Lynne Segal in conversation with Lisa Baraitser

Lynne Segal, Lisa Baraitser
2009 Studies in the Maternal  
This conversation, between Lynne Segal and Lisa Baraitser, is the first in a number of planned intergenerational conversations between what are usually termed second-wave feminists and what could be referred to as the 'daughters' of this generation. 1 Conversations of this kind seem important for a number of reasons. Since MaMSIE was established, it has become clear that different generations tend to speak differently about the maternal, and sometimes there is quite a serious tension between
more » ... tension between generational positions. It could be argued that tensions between various positions are not necessarily linked to generational shifts or breaks but rather are rooted in theoretical disputes, say between those who approach maternal related issues primarily from psychoanalytic perspectives as opposed to those who approach it sociologically. It seems, however, that discussions about motherhood are characterised by tensions that are more than mere manifestation of disciplinary differences. Tension, that is, seems to be a constitutive part of any discussion whose subject matter is the maternal. We believe that by paying attention to the intergenerational aspects of discussions concerning motherhood and the maternal, we might avoid overlooking its multidimensional characteristics. To be sure, we are not interested in labelling positions according to the generations to which they allegedly belong. Rather, we suggest thinking about the intergenerational dynamic in a dialogical setting. We might then also gain better understanding of the ways in which temporality manifests itself in the construction of different positions regarding the maternal. Conversations constitute the possibility to go beyond formal exchanges of ideas. They enable a dynamics where acts of voicing and listening are bound together dialectically. A process of such kind enables us to witness the fact that different approaches are never simply representations of disciplinary interests, but rather are expressions of practical, ideological and political concerns. More concretely, the act of conversing may give us the opportunity to avoid treating the maternal in an overly  1 Whether articulated as 'third' or 'fourth wave' feminists, or simply those who inherited and have chosen to engage with the legacies of the second wave.    Lynne Segal in conversation with Lisa Baraitser Introduction by Sigal Spigel Studies in the Maternal, 1 (1) 2009 abstract manner and consider its inherently situated character. Reaching consensus is not the purpose of these conversations. The context of intergenerational conversation compels the participants to reconsider and re-negotiate their respective positions, their understanding of the past, the present and the future of the maternal. In other words, it offers an opportunity to engage with a genealogy: an active consideration of cultural psychosocial constructions of the maternal as they become apparent within historical/generational and biographical contexts. Arguably, one of the main objectives of feminist thought throughout the generations has been to highlight the significance of generating a genealogy of the maternal. As Irigaray noted, a genealogy of that kind is necessary so that the 'daughter could situate herself in her identity with respect to her mother' (Whitford 1992, p.159). We hope that this series will contribute to such a genealogical enterprise, enabling the emergence of a variety of maternal subjectivities that can coexist alongside one another. This series of proposed conversations will hopefully also help to establish the possibility of negotiating diversities as well as the exploration of continuities and discontinuities amongst those who have been engaged with the feminist project. A longstanding fascination with mother-daughter relations among feminists is related to the desire for such explorations to lead to a better understanding of female psychological development. The need to constantly re-think mother-daughter relations has been expressed by feminists such as Irigaray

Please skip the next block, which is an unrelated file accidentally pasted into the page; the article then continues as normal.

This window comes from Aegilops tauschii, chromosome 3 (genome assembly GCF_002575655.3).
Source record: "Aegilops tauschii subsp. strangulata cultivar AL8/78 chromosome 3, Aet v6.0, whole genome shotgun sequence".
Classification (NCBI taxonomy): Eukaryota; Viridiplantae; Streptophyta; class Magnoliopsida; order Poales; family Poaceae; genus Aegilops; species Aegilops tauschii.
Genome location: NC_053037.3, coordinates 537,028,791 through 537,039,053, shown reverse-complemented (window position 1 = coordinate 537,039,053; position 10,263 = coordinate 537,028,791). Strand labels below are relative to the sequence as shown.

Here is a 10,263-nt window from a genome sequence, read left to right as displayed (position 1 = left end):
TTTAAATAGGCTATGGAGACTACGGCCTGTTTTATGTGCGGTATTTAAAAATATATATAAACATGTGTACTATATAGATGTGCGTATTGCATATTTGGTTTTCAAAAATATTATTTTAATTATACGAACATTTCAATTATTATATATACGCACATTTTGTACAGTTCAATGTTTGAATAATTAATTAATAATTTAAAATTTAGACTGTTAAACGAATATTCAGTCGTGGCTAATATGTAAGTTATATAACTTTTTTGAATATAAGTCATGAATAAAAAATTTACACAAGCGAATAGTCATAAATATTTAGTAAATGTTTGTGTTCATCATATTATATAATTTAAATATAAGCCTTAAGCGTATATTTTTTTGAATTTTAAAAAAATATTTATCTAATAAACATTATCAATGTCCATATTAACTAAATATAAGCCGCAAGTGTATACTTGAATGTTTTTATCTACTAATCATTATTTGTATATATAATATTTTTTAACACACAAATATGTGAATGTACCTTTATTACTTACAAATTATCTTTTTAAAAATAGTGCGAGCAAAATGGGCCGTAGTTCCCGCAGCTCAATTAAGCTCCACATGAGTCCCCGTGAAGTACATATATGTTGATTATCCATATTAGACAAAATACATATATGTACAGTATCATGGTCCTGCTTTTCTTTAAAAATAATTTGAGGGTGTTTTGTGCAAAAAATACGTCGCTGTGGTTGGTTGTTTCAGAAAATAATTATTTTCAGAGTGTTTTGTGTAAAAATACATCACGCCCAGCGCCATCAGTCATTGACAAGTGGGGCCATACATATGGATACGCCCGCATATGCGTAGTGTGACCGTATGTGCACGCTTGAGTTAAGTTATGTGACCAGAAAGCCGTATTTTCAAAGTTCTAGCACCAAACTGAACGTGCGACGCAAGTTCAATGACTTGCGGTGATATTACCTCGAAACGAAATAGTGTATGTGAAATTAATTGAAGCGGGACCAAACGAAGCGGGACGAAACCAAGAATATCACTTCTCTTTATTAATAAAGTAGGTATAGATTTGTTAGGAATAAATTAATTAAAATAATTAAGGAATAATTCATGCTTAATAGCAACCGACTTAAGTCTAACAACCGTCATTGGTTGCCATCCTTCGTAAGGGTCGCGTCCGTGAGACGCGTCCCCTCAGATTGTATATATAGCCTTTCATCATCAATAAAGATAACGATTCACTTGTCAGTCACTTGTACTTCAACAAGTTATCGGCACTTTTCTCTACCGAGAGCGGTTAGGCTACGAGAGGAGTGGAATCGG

doi:10.16995/sim.113 fatcat:3ltgu6xarnhsrekdoaigporyli